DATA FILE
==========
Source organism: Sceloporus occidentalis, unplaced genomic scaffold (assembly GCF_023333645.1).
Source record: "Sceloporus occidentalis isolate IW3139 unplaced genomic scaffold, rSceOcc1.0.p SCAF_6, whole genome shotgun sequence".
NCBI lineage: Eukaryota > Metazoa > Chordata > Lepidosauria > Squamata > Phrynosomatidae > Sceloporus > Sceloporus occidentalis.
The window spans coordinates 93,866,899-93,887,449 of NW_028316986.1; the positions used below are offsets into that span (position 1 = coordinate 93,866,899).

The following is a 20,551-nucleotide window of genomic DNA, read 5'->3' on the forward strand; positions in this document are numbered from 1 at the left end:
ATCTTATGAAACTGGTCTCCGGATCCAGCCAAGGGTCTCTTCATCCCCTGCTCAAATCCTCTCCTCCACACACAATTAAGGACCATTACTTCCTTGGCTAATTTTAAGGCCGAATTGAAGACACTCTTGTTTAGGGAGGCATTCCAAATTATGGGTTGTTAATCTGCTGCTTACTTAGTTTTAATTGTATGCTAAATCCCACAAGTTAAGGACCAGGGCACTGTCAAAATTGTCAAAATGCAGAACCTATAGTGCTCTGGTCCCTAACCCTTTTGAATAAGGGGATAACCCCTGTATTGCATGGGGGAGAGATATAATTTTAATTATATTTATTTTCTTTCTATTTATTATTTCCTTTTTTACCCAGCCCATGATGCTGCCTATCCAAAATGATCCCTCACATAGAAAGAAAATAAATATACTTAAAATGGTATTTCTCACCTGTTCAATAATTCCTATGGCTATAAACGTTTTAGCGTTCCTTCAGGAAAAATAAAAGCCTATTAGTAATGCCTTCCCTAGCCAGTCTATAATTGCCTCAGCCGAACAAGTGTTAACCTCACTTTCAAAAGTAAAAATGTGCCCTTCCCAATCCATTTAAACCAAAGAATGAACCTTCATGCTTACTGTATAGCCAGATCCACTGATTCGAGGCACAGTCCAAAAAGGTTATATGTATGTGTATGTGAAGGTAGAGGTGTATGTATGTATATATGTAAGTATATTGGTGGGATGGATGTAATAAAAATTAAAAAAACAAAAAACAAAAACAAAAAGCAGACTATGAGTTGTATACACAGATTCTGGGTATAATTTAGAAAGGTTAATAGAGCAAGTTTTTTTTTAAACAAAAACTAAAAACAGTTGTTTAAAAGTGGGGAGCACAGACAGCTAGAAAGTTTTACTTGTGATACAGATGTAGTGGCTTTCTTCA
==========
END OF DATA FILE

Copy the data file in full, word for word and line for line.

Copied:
Source organism: Sceloporus occidentalis, unplaced genomic scaffold (assembly GCF_023333645.1).
Source record: "Sceloporus occidentalis isolate IW3139 unplaced genomic scaffold, rSceOcc1.0.p SCAF_6, whole genome shotgun sequence".
NCBI lineage: Eukaryota > Metazoa > Chordata > Lepidosauria > Squamata > Phrynosomatidae > Sceloporus > Sceloporus occidentalis.
The window spans coordinates 93,866,899-93,887,449 of NW_028316986.1; the positions used below are offsets into that span (position 1 = coordinate 93,866,899).

The following is a 20,551-nucleotide window of genomic DNA, read 5'->3' on the forward strand; positions in this document are numbered from 1 at the left end:
ATCTTATGAAACTGGTCTCCGGATCCAGCCAAGGGTCTCTTCATCCCCTGCTCAAATCCTCTCCTCCACACACAATTAAGGACCATTACTTCCTTGGCTAATTTTAAGGCCGAATTGAAGACACTCTTGTTTAGGGAGGCATTCCAAATTATGGGTTGTTAATCTGCTGCTTACTTAGTTTTAATTGTATGCTAAATCCCACAAGTTAAGGACCAGGGCACTGTCAAAATTGTCAAAATGCAGAACCTATAGTGCTCTGGTCCCTAACCCTTTTGAATAAGGGGATAACCCCTGTATTGCATGGGGGAGAGATATAATTTTAATTATATTTATTTTCTTTCTATTTATTATTTCCTTTTTTACCCAGCCCATGATGCTGCCTATCCAAAATGATCCCTCACATAGAAAGAAAATAAATATACTTAAAATGGTATTTCTCACCTGTTCAATAATTCCTATGGCTATAAACGTTTTAGCGTTCCTTCAGGAAAAATAAAAGCCTATTAGTAATGCCTTCCCTAGCCAGTCTATAATTGCCTCAGCCGAACAAGTGTTAACCTCACTTTCAAAAGTAAAAATGTGCCCTTCCCAATCCATTTAAACCAAAGAATGAACCTTCATGCTTACTGTATAGCCAGATCCACTGATTCGAGGCACAGTCCAAAAAGGTTATATGTATGTGTATGTGAAGGTAGAGGTGTATGTATGTATATATGTAAGTATATTGGTGGGATGGATGTAATAAAAATTAAAAAAACAAAAAACAAAAACAAAAAGCAGACTATGAGTTGTATACACAGATTCTGGGTATAATTTAGAAAGGTTAATAGAGCAAGTTTTTTTTTAAACAAAAACTAAAAACAGTTGTTTAAAAGTGGGGAGCACAGACAGCTAGAAAGTTTTACTTGTGATACAGATGTAGTGGCTTTCTTCA